Seasoned preachers and homileticians know all too well that the power of preaching cannot be fully accounted for in the symbolic grid of language. Something else happens in proclamation. That something else may be described as numinosity, anointing, or charism—a spiritual force at work in the substance of human bodies and linguistic symbols. A sacramental theology of preaching, for example, affirms that preaching is a mysterious meeting of the divine and human; through the mundane elements of preacher and language, God’s presence and grace materialize in the midst of a gathered community. In Sacramental Presence: An Embodied Theology of Preaching, Ruthanna Hooke writes,
Grounding the speaking voice in the speaker’s bodily presence is linked to doctrines of the incarnation, in which the second person of the Trinity becomes flesh in taking on human being and flesh. The becoming-flesh of the Word takes place through the action of the Holy Spirit, and, analogously, human speaking takes place as the breath enters and leaves the body. In the meeting of the Spirit and the human body and self, the Word once again becomes flesh in preaching.
It seems that something of this incarnational presence registers in the affects. Our experience of it, negotiated in a sea of innumerable other stimuli, associations, memories, and dispositions, generates power and action. Fundamentally, this article will claim that the power of preaching can largely be traced in the way preaching feels—the way we experience it in our sensing bodies. Without denying the certain power of language to shape perception, this essay aligns with the work of affect theorists who argue that too much power has been attributed to language. A proper assessment of social power—the way it emerges, flows, bends, configures, and is ultimately harnessed—must consider the non-linguistic properties of social relations. To follow the inquiry of one scholar, “How can a face, a body, an image, a place, or an object conduct power?” (Schaefer 2019, p. 1). For homiletical theory, one might ask how the materiality of preaching factors into its reception and efficacy.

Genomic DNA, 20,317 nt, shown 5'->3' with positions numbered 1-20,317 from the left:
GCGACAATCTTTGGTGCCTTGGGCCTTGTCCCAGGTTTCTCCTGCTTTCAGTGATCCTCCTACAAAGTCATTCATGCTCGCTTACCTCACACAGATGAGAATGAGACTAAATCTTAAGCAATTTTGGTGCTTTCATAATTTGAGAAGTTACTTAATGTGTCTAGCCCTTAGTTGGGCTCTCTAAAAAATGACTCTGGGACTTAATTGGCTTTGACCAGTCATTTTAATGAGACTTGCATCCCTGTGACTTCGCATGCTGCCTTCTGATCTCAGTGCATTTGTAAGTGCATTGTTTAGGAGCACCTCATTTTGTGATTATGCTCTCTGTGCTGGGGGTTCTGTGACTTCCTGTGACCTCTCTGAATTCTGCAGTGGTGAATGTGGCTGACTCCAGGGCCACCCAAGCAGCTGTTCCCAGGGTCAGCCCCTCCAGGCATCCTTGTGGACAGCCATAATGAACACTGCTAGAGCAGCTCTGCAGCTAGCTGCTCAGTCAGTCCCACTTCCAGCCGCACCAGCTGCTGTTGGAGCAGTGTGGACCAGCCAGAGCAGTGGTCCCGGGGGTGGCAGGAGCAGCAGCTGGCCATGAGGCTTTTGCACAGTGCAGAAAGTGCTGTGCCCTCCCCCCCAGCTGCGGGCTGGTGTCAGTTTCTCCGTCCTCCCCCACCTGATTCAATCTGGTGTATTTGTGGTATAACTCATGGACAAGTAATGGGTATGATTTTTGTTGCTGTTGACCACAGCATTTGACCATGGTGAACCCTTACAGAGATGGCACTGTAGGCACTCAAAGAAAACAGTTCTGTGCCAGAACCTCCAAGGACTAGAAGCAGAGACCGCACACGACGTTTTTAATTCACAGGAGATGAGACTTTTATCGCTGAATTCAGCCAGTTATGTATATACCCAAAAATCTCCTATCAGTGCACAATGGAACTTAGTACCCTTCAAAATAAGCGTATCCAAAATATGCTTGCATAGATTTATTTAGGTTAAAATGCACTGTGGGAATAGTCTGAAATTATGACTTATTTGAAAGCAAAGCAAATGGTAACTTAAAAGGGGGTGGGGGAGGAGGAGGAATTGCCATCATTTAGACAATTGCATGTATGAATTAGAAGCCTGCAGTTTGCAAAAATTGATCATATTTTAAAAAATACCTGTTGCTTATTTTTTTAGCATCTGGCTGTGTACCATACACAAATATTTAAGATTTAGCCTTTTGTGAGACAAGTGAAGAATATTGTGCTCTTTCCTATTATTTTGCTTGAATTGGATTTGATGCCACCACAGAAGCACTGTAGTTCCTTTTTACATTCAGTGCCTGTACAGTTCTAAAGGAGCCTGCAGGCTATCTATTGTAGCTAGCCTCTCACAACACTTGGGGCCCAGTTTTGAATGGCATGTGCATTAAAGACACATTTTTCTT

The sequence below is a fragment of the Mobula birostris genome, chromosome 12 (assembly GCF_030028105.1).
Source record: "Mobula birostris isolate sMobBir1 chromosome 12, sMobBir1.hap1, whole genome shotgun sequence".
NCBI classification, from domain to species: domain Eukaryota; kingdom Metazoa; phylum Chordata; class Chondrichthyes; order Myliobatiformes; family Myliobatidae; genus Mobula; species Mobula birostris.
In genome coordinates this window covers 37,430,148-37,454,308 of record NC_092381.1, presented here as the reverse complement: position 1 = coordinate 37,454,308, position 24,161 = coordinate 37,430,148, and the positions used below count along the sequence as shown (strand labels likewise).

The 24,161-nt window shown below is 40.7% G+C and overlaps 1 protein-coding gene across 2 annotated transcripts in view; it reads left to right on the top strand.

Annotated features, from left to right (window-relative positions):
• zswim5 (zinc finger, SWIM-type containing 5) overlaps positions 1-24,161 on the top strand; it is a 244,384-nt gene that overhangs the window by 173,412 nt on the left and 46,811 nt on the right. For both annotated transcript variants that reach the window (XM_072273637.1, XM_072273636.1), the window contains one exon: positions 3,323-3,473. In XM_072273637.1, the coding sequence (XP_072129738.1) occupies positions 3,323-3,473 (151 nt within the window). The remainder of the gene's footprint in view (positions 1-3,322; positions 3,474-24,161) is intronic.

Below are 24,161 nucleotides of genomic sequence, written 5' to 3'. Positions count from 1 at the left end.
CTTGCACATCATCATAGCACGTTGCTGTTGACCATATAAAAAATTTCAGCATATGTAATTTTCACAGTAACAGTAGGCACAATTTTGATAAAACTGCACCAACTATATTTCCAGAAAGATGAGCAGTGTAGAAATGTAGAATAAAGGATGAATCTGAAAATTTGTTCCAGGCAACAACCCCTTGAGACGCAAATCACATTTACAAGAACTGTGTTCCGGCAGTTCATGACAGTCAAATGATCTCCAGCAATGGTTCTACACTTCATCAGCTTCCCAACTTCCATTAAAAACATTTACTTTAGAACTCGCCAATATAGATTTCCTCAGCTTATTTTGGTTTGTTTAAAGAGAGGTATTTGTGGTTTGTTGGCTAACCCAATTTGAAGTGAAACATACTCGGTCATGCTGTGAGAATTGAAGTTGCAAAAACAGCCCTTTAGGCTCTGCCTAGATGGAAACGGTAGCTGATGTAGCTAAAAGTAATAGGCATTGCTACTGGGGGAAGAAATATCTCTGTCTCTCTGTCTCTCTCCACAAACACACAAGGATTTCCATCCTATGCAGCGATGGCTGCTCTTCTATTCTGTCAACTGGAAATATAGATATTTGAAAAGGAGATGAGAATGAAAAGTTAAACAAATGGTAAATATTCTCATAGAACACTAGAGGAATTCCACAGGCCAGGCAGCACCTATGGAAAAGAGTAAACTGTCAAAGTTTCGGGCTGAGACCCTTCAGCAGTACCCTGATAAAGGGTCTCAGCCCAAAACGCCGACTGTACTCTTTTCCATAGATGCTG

2. Affect Theory for Homiletics

In the introduction to his seminal work, Religious Affects, Donovan O. Schaefer recounts a time when, in 1864, British member of Parliament Benjamin Disraeli delivered a speech at Oxford in “the early aftermath of the shock of the Darwinian revolution” (Schaefer 2015, p. 2). He includes the following excerpt from this speech, tracking in parentheses overt affective expressions from the audience:
What is the highest nature? Man is the highest nature. But I must say that when I compare the interpretation of the highest nature by the most advanced, the most fashionable and modish [?] school of modern science, with some other teachings with which we are familiar, I am not prepared to say that the lecture-room is more scientific than the Church (cheers). What is the question now placed before society with a glib assurance the most astounding? The question is this—Is man an ape or an angel? (loud laughter.) My lord, I am on the side of the angels (laughter and cheering).
Disraeli garnered the approval and applause of a crowd, not by providing a logical counterargument to Darwinian science, but rather by some other means. Schaefer’s project is concerned with developing a theory of religion that locates the power of religion in corporeal experience, a deviation from theories of religion that emerged in the linguistic turn of the twentieth century, which theorized religion largely by its language and symbols (Schaefer 2015, pp. 4–10). He writes,